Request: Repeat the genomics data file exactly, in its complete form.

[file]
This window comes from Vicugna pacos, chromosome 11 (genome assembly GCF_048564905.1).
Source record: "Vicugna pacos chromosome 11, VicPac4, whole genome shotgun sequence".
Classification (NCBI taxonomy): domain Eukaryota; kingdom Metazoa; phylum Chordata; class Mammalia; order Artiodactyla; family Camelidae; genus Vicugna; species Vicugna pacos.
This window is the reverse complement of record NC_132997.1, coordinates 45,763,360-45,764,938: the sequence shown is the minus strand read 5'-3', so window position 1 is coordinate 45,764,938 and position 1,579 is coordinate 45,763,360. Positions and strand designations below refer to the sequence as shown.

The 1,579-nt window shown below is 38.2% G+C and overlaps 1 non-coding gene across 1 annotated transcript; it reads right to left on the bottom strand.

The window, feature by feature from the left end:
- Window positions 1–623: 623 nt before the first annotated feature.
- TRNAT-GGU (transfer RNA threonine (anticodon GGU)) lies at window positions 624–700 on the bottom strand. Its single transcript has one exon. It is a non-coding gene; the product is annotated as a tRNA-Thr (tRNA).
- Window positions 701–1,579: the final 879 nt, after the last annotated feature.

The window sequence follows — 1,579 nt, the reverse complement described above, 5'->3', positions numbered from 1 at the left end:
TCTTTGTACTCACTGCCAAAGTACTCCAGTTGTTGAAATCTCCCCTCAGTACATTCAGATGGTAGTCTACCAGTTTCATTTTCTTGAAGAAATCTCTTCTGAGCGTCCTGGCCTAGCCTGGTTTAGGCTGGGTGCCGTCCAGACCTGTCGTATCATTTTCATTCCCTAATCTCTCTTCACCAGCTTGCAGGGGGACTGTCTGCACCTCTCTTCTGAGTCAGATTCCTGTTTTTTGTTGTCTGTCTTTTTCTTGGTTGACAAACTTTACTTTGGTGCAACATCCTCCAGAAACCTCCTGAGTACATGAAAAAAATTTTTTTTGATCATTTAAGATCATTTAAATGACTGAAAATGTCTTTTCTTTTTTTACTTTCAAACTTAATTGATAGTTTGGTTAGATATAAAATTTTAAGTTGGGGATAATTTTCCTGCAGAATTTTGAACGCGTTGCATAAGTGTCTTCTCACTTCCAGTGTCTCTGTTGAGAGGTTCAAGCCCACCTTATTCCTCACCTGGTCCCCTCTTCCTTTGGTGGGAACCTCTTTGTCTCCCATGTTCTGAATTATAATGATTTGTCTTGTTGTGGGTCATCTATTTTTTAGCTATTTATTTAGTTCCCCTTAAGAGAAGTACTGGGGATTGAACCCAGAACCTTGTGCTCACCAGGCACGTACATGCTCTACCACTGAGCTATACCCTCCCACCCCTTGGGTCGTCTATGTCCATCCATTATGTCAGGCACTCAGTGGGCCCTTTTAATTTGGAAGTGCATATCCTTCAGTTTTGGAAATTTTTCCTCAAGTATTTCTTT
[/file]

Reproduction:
This window comes from Vicugna pacos, chromosome 11 (genome assembly GCF_048564905.1).
Source record: "Vicugna pacos chromosome 11, VicPac4, whole genome shotgun sequence".
Classification (NCBI taxonomy): domain Eukaryota; kingdom Metazoa; phylum Chordata; class Mammalia; order Artiodactyla; family Camelidae; genus Vicugna; species Vicugna pacos.
This window is the reverse complement of record NC_132997.1, coordinates 45,763,360-45,764,938: the sequence shown is the minus strand read 5'-3', so window position 1 is coordinate 45,764,938 and position 1,579 is coordinate 45,763,360. Positions and strand designations below refer to the sequence as shown.

The 1,579-nt window shown below is 38.2% G+C and overlaps 1 non-coding gene across 1 annotated transcript; it reads right to left on the bottom strand.

The window, feature by feature from the left end:
- Window positions 1–623: 623 nt before the first annotated feature.
- TRNAT-GGU (transfer RNA threonine (anticodon GGU)) lies at window positions 624–700 on the bottom strand. Its single transcript has one exon. It is a non-coding gene; the product is annotated as a tRNA-Thr (tRNA).
- Window positions 701–1,579: the final 879 nt, after the last annotated feature.

The window sequence follows — 1,579 nt, the reverse complement described above, 5'->3', positions numbered from 1 at the left end:
TCTTTGTACTCACTGCCAAAGTACTCCAGTTGTTGAAATCTCCCCTCAGTACATTCAGATGGTAGTCTACCAGTTTCATTTTCTTGAAGAAATCTCTTCTGAGCGTCCTGGCCTAGCCTGGTTTAGGCTGGGTGCCGTCCAGACCTGTCGTATCATTTTCATTCCCTAATCTCTCTTCACCAGCTTGCAGGGGGACTGTCTGCACCTCTCTTCTGAGTCAGATTCCTGTTTTTTGTTGTCTGTCTTTTTCTTGGTTGACAAACTTTACTTTGGTGCAACATCCTCCAGAAACCTCCTGAGTACATGAAAAAAATTTTTTTTGATCATTTAAGATCATTTAAATGACTGAAAATGTCTTTTCTTTTTTTACTTTCAAACTTAATTGATAGTTTGGTTAGATATAAAATTTTAAGTTGGGGATAATTTTCCTGCAGAATTTTGAACGCGTTGCATAAGTGTCTTCTCACTTCCAGTGTCTCTGTTGAGAGGTTCAAGCCCACCTTATTCCTCACCTGGTCCCCTCTTCCTTTGGTGGGAACCTCTTTGTCTCCCATGTTCTGAATTATAATGATTTGTCTTGTTGTGGGTCATCTATTTTTTAGCTATTTATTTAGTTCCCCTTAAGAGAAGTACTGGGGATTGAACCCAGAACCTTGTGCTCACCAGGCACGTACATGCTCTACCACTGAGCTATACCCTCCCACCCCTTGGGTCGTCTATGTCCATCCATTATGTCAGGCACTCAGTGGGCCCTTTTAATTTGGAAGTGCATATCCTTCAGTTTTGGAAATTTTTCCTCAAGTATTTCTTT